Volume 31 Issue 20 30 Jun 2022 1 Tammuz 5782


Alex Levy – Acting Director of Kornmehl


The Seashells had an Open Session of Playball on Monday for parents to come and watch. Our visitors were all amazed at the great skills the Seashells have developed since the start of the year and how good they are at listening to instructions from their coaches.

Buddy Reading

Our Year Two buddies join us every Monday afternoon to read stories together. It is always so heartwarming to welcome back many ex-Kornmehl students into the Pre-school. They are equally excited to come back and show us how well they can now read.

It is lovely to witness the start of some beautiful relationships and friendships that will continue to develop throughout the remainder of the year. This is a lovely program encouraging both a love of literature and a strong sense of belonging within the school community.

We asked the children what they enjoy about this activity:

Year 2 comments

Alessandra: I’m excited to see the Kornmehl children as I haven’t seen any in a long time.
Leeshie: I’m excited because I love to read to people and to do stuff with people.
Jack: I’m excited because my sister is in Kornmehl, and she says that all the Kornmehl kids are nice.
Isaac: I’m looking forward to seeing my cousin, to seeing Kornmehl and what else has happened down there.
Jake: I love reading and finding out what’s happening next and watching how the story goes.

Kornmehl comments

Cleo: Sometimes my sister and I feel happy when she comes to read. And I don’t mind if my sister doesn’t come because I know some of the other kids. 
James: I like it because they read to us. It makes me feel good and happy.
Freddie: I like listening to the Year 2s reading books, it makes me happy.
Tahlia: I like it that the Year 2s come down to read to us because it’s fun and makes me happy.
Harriet: I like that my sister Abigail comes, it makes me feel good and my sister lets me choose the book.
Matteo: When my brother Kobe goes away from Buddy Reading, he hugs me and kisses me. 
Noah S: My cousin, Amelie’s sister, is coming to read to me. She is in Year 2. I like them reading to me.
Grace: I like it when some of the big kids try to read to me.
Charlie: We get to go with our big brothers and sisters and get to read together.
Lexi: If someone reads to me, then that makes me feel happy.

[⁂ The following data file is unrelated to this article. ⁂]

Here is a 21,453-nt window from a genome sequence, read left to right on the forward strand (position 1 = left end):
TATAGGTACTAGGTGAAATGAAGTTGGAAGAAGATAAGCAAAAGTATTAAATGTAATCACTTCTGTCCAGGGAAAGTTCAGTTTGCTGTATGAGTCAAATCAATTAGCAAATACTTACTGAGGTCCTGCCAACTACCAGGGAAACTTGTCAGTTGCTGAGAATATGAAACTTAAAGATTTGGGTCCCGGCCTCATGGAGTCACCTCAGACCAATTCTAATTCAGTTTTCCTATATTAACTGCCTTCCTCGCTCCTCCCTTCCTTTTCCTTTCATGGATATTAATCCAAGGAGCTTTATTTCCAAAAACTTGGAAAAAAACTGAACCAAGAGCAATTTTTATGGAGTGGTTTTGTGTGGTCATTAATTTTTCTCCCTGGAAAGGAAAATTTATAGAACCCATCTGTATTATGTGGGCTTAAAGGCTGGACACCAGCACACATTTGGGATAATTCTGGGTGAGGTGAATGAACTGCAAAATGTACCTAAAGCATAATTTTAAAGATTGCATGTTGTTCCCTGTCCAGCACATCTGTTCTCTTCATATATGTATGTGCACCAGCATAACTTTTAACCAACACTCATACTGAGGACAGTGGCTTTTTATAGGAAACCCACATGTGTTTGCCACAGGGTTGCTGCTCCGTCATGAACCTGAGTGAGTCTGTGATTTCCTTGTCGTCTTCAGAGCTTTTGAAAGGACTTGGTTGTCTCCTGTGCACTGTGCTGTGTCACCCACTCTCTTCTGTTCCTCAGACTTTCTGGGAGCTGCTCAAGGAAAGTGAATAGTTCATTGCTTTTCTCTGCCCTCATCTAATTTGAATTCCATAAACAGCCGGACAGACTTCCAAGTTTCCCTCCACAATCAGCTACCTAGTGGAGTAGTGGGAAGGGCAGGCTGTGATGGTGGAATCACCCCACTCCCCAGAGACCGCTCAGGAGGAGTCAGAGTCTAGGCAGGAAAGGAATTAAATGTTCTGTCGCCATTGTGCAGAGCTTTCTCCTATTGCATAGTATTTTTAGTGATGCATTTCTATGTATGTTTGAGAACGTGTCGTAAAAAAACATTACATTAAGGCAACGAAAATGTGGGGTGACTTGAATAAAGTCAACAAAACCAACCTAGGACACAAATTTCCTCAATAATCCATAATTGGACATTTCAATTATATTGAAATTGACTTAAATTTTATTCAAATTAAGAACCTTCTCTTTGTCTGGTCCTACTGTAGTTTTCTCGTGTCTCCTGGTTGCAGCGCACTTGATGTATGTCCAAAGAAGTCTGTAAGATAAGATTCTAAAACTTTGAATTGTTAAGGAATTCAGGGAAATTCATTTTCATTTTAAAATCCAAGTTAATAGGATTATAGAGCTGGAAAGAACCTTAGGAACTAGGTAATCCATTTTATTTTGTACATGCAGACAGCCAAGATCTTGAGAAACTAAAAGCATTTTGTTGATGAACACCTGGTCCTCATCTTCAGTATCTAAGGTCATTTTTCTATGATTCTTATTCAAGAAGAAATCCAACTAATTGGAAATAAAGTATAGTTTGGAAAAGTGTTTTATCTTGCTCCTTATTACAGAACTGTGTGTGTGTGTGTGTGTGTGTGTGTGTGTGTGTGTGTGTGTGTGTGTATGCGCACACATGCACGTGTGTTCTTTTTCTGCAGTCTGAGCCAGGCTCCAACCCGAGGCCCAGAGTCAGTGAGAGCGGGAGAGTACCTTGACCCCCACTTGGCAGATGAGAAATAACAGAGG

A note about play

“It is a happy talent to know how to play.” Ralph Waldo Emerson

Play is self-chosen. Children were born to play. They love to play. They will play all day if they’re allowed. If you have to coax them into doing something, then it’s not play. Play never feels like work or an obligation. Play is enjoyable, fun and has no agenda. Play is not the purpose of meeting adult goals. Play is inherently valuable. All play is learning. No matter what it is. Whether you can clearly see the skills being mastered or not. There is no hierarchy of play. Play is unstructured. In play, children make the rules. They decide how long they play for and what direction their play takes. Children should feel free to play and use what is available however they like, with no expectations. There’s a lot of work involved in play — problem solving, skill building, overcoming physical and mental challenges — going on behind the scenes.

There are many different types of play: solitary play, risky play, sensory play, parallel play, dramatic play, rough and tumble play, constructive play, active play, and co-operative play. Play builds the imagination, promotes social skills, advances physical development and helps children work through emotions.

There are 7 basic characteristics of play:

  • voluntary: something children choose to do, but other children can be invited to join in.
  • pleasurable: a deep sense of enjoyment, which will vary from child to child.
  • symbolic: usually includes some type of make believe or pretend and objects assume new meanings and purpose for the player/s.
  • meaningful: to the player/s, but the meaning may not always be clear to an observer.
  • active: it requires active mental, verbal or physical engagement with people, objects or ideas.
  • process oriented: it’s enjoyed for the activity itself, not concerned with an end product.
  • intrinsically motivated: it is its own reward.



In our Kornmehl Philosophy we have the following statement about play: 

We believe that children learn best through play. We see play as being the “heartbeat” of our Pre-school program. Play provides opportunities for children to learn as they experiment, explore, discover, create, improvise and imagine. When children play with other children, they create social groups, test out ideas, challenge each other’s thinking, explore language and build new understandings. Play provides a supportive environment where children can ask questions, solve problems and engage in critical thinking. In these ways play can promote positive dispositions towards learning.

We embrace and acknowledge that children come to the Kornmehl Centre with a richness of experiences. We believe that childhood is a time to be, to seek and make meaning of the world.  

We wish everyone a safe, happy, and restful holiday. We look forward to seeing you all back at Pre-school next term on Tuesday 19 July 2022.